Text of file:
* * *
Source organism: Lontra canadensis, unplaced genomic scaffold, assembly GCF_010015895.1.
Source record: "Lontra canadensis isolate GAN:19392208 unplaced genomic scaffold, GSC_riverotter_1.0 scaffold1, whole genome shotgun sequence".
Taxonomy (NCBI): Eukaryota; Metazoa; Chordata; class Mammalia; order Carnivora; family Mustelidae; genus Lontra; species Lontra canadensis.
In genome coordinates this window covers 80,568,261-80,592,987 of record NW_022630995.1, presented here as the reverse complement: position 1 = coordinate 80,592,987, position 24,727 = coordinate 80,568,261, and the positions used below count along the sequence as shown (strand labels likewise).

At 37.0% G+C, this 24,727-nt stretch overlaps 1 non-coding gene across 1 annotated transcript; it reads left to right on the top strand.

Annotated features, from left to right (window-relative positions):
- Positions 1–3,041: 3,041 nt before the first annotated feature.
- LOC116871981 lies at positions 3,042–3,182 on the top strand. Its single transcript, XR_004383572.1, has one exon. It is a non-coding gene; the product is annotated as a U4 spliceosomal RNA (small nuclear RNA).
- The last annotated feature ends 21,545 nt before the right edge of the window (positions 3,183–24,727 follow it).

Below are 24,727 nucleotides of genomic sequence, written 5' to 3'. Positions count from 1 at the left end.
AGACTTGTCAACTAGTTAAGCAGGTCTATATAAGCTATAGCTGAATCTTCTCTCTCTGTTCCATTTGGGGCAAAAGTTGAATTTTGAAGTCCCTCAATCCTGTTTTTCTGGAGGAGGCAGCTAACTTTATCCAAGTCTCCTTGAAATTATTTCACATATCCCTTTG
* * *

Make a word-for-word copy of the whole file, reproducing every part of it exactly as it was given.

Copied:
Source organism: Lontra canadensis, unplaced genomic scaffold, assembly GCF_010015895.1.
Source record: "Lontra canadensis isolate GAN:19392208 unplaced genomic scaffold, GSC_riverotter_1.0 scaffold1, whole genome shotgun sequence".
Taxonomy (NCBI): Eukaryota; Metazoa; Chordata; class Mammalia; order Carnivora; family Mustelidae; genus Lontra; species Lontra canadensis.
In genome coordinates this window covers 80,568,261-80,592,987 of record NW_022630995.1, presented here as the reverse complement: position 1 = coordinate 80,592,987, position 24,727 = coordinate 80,568,261, and the positions used below count along the sequence as shown (strand labels likewise).

At 37.0% G+C, this 24,727-nt stretch overlaps 1 non-coding gene across 1 annotated transcript; it reads left to right on the top strand.

Annotated features, from left to right (window-relative positions):
- Positions 1–3,041: 3,041 nt before the first annotated feature.
- LOC116871981 lies at positions 3,042–3,182 on the top strand. Its single transcript, XR_004383572.1, has one exon. It is a non-coding gene; the product is annotated as a U4 spliceosomal RNA (small nuclear RNA).
- The last annotated feature ends 21,545 nt before the right edge of the window (positions 3,183–24,727 follow it).

Below are 24,727 nucleotides of genomic sequence, written 5' to 3'. Positions count from 1 at the left end.
AGACTTGTCAACTAGTTAAGCAGGTCTATATAAGCTATAGCTGAATCTTCTCTCTCTGTTCCATTTGGGGCAAAAGTTGAATTTTGAAGTCCCTCAATCCTGTTTTTCTGGAGGAGGCAGCTAACTTTATCCAAGTCTCCTTGAAATTATTTCACATATCCCTTTG